Office Design

How to Organize Your Office Snacks

how-to-organize-your-office-snacks

Keeping your office snack game on point is an employee wellness perk that's easy to overlook. But make no mistake—it's a simple detail that appears to be a game changer where employee happiness and morale are concerned. 

A 2015 survey conducted by grocery service Peapod makes a pretty strong case for offering free snacks in the workplace. Employees who had access to complimentary snacks or beverages in the office reported being happier at work. It was an especially important benefit for millennial workers.

The benefits of providing office snacks may be something you have already learned firsthand. The average company spends over $14,800 per month on snacks and drinks for the office—with 59% managing their snack program themselves, according to research by catering company ZeroCater. 

This begs one obvious question: Are you presenting your office snacks so that they optimize all the benefits and cut down on waste?

Here are great tips to organize the snacks and beverages in your office.

Break it up by mood

Office snacks can be used to encourage employees to step away from their workspace for a quick timeout. MIT researchers say that taking regular breaks can help boost productivity and refresh your focus. Use your office snacks to create natural opportunities for employees to sneak away, connect with one another, and get recentered.

Consider breaking up your snacks and beverages in a way that sets different social tones throughout the office. One area, for example, can serve as the office "coffee shop" that's earmarked for cups of joe, tea and cafe-style snacks complete with high-top tables and subtle music. It establishes a warm setting that people will naturally gravitate toward when in need of a break or want to collaborate with co-workers.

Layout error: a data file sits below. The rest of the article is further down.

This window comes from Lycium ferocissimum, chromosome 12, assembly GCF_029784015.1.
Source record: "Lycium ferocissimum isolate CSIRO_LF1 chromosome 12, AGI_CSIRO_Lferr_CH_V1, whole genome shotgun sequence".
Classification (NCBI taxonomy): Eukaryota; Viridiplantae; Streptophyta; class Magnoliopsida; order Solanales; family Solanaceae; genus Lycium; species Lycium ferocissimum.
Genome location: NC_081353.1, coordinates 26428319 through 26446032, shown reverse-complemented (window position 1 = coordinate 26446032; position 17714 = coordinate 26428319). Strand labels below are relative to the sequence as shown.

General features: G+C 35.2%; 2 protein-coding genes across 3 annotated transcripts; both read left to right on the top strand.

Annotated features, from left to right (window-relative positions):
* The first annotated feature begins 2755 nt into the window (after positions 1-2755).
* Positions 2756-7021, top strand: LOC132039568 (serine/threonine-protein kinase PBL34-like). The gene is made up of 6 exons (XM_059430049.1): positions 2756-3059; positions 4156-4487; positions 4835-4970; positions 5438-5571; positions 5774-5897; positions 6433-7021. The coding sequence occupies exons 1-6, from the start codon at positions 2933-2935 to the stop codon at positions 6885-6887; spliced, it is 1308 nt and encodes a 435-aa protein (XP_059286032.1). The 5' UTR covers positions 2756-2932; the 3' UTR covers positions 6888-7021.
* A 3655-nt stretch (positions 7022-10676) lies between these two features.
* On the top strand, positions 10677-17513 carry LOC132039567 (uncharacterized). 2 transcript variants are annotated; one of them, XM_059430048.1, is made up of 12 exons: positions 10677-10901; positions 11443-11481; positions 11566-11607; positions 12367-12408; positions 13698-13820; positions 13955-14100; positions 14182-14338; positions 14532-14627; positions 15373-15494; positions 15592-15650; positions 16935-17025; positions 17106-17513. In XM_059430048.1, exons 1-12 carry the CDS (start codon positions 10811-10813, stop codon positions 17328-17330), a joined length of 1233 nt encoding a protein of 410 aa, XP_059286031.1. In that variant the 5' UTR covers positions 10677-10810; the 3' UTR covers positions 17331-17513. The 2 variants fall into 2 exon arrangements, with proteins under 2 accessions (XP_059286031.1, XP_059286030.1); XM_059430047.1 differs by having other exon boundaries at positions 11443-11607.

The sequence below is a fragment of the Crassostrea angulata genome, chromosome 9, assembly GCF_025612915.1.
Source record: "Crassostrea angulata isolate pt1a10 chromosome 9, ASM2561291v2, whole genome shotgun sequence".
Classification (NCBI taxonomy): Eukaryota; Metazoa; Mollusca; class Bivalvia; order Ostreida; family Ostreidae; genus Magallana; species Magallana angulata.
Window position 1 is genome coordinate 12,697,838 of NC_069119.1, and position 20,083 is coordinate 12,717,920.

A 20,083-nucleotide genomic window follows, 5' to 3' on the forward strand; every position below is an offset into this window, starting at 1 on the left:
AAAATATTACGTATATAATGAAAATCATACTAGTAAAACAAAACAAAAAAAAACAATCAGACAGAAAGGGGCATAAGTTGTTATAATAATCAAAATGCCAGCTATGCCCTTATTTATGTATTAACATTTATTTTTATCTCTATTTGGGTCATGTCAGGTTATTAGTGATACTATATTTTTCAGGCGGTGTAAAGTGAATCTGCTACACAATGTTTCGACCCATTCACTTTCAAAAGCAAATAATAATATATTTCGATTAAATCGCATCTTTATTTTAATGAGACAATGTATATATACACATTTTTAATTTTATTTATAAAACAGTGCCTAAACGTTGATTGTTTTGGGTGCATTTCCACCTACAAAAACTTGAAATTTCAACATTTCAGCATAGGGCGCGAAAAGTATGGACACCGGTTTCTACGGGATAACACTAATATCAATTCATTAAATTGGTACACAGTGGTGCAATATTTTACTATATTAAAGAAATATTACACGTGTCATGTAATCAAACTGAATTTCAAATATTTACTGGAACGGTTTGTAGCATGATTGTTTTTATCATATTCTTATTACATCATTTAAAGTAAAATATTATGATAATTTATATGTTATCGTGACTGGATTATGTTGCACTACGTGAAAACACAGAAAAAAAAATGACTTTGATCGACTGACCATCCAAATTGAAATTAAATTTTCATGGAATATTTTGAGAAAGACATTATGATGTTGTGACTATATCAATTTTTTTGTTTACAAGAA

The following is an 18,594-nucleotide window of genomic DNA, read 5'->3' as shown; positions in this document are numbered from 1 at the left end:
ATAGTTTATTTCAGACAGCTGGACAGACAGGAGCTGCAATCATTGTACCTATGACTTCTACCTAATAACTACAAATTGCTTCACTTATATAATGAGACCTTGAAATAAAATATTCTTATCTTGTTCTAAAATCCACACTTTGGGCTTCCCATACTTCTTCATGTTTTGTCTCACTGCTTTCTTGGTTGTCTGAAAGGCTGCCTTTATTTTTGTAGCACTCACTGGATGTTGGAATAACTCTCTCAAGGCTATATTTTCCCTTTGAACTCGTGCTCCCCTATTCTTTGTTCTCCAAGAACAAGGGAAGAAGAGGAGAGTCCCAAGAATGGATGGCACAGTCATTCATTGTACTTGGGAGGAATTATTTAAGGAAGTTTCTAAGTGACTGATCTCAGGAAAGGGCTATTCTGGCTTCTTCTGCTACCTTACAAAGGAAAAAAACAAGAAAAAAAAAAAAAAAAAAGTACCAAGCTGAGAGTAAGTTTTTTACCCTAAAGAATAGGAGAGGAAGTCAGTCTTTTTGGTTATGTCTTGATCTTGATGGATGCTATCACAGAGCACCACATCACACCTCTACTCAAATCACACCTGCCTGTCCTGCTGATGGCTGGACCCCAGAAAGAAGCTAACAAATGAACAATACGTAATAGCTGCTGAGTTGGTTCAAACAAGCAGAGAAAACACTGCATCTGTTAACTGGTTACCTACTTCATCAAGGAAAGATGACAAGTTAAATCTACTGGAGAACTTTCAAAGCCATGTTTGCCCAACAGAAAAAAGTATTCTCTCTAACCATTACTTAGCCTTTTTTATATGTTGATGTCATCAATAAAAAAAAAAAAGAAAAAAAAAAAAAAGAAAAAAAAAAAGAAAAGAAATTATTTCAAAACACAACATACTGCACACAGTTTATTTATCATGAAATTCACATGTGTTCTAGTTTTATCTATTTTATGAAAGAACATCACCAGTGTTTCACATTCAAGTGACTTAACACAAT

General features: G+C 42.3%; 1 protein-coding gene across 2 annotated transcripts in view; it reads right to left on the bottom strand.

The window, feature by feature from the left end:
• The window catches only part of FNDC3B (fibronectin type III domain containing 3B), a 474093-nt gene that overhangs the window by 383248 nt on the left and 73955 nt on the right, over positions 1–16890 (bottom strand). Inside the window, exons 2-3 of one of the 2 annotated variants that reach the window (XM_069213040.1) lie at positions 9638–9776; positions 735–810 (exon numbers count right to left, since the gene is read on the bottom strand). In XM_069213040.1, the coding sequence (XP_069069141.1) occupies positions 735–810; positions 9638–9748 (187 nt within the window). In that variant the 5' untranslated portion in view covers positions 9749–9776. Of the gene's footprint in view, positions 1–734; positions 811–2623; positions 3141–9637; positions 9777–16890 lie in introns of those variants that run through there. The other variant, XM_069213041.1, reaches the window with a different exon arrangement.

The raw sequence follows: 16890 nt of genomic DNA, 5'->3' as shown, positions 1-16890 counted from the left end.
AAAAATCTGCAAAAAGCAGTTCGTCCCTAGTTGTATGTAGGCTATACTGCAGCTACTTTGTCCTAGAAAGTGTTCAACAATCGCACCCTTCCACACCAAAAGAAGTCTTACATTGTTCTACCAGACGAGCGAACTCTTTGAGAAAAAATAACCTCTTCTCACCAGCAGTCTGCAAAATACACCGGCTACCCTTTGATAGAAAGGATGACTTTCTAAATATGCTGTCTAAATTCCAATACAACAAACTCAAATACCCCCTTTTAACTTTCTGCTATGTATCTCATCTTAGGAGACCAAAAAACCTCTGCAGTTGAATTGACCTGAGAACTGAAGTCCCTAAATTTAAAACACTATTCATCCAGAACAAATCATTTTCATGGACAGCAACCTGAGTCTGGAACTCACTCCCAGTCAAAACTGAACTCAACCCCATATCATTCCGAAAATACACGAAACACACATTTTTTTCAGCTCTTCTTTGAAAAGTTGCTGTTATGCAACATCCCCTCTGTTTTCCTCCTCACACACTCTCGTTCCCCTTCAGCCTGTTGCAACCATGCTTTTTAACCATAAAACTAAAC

Another section of the office could be set aside for a quick grab-and-go snack bar. Think of it as the spot to catch a bite to bring back to your desk when in need of a midday boost. The idea is to showcase your snacks so that they help shift your mindset. This may be why experts tell us it's wise to think in terms of different zones when considering office design.

Make healthy options more appealing

Whether your snacks are on display in a cozy break room or office bistro, one detail reigns supreme—you want healthy options front and center. There's no shortage of research linking junk food to sluggishness and fatigue; traits that definitely won't help your employees feel their best. Keep sugar crashes at bay by opting for healthy snacks to fuel your team.

This has everything to do with accessibility. Google carried out an interesting experiment where they presented M&Ms in opaque jars, while putting healthy snacks, such as dried fruit, on display in see-through containers. Over the seven weeks that followed, employees ate 3.1 million fewer calories from M&Ms.

The key takeaway is to organize your office snacks to promote healthy eating and, in turn, increase well-being and productivity. 

Don't forget about your beverage station

Food snacks are only one side of the coin. Your office beverage options are the other. When organizing your drink station, take the time to think about ambiance. Investing in ceramic coffee mugs, for instance, isn't just better for the environment—it also creates an at-home vibe in the office that encourages workers to come together, pour a cup and stay a while. On top of that, proper cups and glassware are part of the overall design aesthetic of your office. 

And while they do require an upfront spend, it's cheaper in the long run than ordering paper cups again and again. This goes hand in hand with environmental waste, which happens to be very important to employees; particularly millennials. In fact, most workers in this camp would actually take a pay cut if it meant working for an environmentally responsible company. 

Think beyond paper cups, like switching from single-use coffee pods to fresh-brewed pots. Within a decade of Keurig launching its now-famous K-Cups, enough of them were sold to circle the earth 10 times. That's a lot of waste.

Give the people what they want

The most important aspect of organizing your snacks is buying what your coworkers really want! Consider sending out periodic surveys to see what snacks are in demand and if there are any worthwhile options that haven't hit your radar yet. Bring your employees into the conversation. 

No matter how your office snacks are organized, set the expectation that keeping things tidy is a group effort that requires all hands on deck. Stock snack areas with eco-friendly cleaning products to make it as seamless as possible. It's a simple task that most would agree is a fair trade-off  for having free (and tasty) goodies in the office.

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